Well not love obviously because who wouldn’t prefer the full version but to appreciate the medium through which a version of Wagner is brought to a lot more people. This alone cannot justify it because it must stand up to scrutiny but having settled into it Don absolutely loved last night’s performance of Die Walkure.
First on agenda though – an apology. I did not intend yesterday’s post to be personally insulting and I apologise unreservedly if it was perceived as such. I make two points:
One, as I always stress, I have no musical training. I do have eyes, ears and many years’ concert going experience, so can and will express opinion but try to not comment on technical excellence or otherwise because I am in no position to judge and if I do, people are entitled to treat it with contempt.
Two, on Monday I was shocked largely at my own incompetence for not realising it just had to be semi-staged and my piece so reflected. It is however a semi-staged musik-drama and I maintain that in Das Rheingold the balance was off-kilter. When actors are not singing they are still on stage and should be contributing to the performance, otherwise they may as well be in the audience awaiting their turn at the recital.
Anyway, adjusted to the format, I turned to Die Walkure and must say I loved it.
I can nit-pick and lets get that out of the way briefly. I think evening dress was the wrong choice. Its been done many times before of course but it added to the confusion in a semi-staged context. The orchestra tells us Siegmund has run to the point of exhaustion through a storm ravaged forest, so in full versions when he is dressed smartly the audience must suspend belief. Here there is no staging and no props to help. We only have the huge graphics that emphasise the rough country he’s struggled through. So when he walks on looking like he’s had a slightly dodgy spoon of caviar at The Ritz, it doesn’t help. Its hard enough anyway with semi-staged, why make a rod for your back?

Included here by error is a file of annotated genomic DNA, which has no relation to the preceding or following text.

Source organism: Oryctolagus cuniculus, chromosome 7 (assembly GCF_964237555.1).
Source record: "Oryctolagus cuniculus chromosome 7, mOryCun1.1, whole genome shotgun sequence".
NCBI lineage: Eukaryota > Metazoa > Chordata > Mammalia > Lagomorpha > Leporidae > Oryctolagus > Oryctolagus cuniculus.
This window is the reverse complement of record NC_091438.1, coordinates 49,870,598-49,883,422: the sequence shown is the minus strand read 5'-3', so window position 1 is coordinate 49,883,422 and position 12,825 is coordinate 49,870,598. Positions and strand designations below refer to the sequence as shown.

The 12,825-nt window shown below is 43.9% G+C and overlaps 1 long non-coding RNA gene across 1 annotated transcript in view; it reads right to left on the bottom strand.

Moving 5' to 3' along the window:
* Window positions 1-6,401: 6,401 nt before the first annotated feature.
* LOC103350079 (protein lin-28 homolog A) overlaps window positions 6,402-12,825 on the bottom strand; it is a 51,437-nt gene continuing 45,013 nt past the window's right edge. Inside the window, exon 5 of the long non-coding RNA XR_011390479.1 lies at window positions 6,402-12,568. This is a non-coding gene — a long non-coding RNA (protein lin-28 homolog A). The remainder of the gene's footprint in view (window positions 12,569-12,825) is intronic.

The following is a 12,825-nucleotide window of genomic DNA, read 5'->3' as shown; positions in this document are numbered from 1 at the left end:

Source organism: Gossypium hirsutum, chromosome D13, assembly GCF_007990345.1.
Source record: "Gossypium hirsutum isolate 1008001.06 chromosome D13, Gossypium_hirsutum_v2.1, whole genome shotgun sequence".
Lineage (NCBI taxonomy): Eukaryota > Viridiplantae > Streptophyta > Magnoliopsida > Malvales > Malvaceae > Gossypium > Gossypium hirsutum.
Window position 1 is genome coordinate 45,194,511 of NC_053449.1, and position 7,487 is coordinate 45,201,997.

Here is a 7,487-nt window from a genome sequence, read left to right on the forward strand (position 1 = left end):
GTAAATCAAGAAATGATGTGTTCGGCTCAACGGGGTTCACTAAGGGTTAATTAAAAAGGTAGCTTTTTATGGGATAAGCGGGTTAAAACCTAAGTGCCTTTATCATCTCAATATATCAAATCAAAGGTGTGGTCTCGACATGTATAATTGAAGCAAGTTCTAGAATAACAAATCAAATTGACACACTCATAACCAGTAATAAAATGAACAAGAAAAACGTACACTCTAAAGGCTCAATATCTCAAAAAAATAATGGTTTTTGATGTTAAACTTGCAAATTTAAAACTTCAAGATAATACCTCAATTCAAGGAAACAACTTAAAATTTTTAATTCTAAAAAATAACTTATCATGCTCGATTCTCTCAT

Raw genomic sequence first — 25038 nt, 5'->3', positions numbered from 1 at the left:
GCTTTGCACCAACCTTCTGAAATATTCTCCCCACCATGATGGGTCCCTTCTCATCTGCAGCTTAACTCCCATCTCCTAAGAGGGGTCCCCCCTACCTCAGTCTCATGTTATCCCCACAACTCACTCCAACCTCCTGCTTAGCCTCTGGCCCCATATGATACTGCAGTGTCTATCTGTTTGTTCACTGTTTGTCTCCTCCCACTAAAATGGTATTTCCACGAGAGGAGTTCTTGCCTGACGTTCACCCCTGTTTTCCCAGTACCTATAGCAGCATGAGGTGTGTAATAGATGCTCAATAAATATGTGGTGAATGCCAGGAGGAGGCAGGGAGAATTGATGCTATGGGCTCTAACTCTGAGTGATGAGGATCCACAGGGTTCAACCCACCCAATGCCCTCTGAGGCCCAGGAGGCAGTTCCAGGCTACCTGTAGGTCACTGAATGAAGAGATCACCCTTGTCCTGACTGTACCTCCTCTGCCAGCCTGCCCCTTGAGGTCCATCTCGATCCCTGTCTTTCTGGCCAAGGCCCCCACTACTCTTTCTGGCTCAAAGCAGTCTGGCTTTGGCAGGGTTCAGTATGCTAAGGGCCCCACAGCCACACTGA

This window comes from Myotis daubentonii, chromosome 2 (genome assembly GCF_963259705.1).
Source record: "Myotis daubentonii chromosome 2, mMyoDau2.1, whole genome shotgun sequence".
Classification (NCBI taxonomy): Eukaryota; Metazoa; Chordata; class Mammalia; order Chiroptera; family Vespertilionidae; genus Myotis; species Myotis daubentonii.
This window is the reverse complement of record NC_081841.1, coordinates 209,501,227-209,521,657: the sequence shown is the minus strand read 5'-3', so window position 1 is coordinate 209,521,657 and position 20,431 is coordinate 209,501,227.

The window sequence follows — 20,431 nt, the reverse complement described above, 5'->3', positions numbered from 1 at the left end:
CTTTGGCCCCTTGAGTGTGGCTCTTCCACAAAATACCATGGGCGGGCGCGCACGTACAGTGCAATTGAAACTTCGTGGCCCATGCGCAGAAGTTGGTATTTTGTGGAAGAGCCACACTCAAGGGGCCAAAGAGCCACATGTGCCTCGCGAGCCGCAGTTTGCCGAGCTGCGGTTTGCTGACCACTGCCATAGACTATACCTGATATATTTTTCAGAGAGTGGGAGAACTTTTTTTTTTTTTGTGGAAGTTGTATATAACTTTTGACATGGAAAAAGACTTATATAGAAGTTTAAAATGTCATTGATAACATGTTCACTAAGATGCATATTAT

I also thought at times the orchestra subsumed some of the singing and words were lost. Its unfair on the cast to make them compete at such close quarters with a huge wonderful wall of noise.
So lets get positive. I thoroughly enjoyed it and here’s among my highlights:
- Lee Bissett’s Sieglinde was sublime. From the first note her voice was wonderfully pure but more important, I believed her! I felt her anguish. I wish she could have made some sort of physical contact with Siegmund and it was odd where she pauses and stares with “eloquent explicitness” at an ash tree that wasn’t there. Stop it Don. Really, I thought she was great. Brava.
- Frika. Again, give me someone I can believe in and in Susan Bickley I believed. One of my favourite roles, so many subtleties to convey. She is outraged of course at the incestuous adulatory and for its own sake. But underscoring this (and everything she does) are her insecurities; insecure in her marriage, worried (the perennial fear of the ruling class) at the fate of the Gods and all this tempers her enforcement. Yet at same time self-centred and shallow. I loved how the orchestra majestically supported her as she assumed the confidence of a winning argument against Wotan.
- Wotan. I lost just a few of Robert Hayward’s words but he was confidently jocular with “Heut – hast du’s erlebt” and suitably crestfallen as he delivers “das Ende, das Ende” (the most important line in the tetralogy?). Wotan’s journey between those two lines is for me, one of the enduring fascinations of Wagner’s genius.
- Kelly Cae Hogan was a class act and I enthusiastically await the pleasures to come. So I’ll leave it there.
So, where are we..? A few props wouldn’t hurt and I wish the protagonists could sing to each other rather than Row Z but what choice have they got when a dozen horns are within a few feet? But generally Don is much uplifted and he heads toward Siegfried with renewed vigour.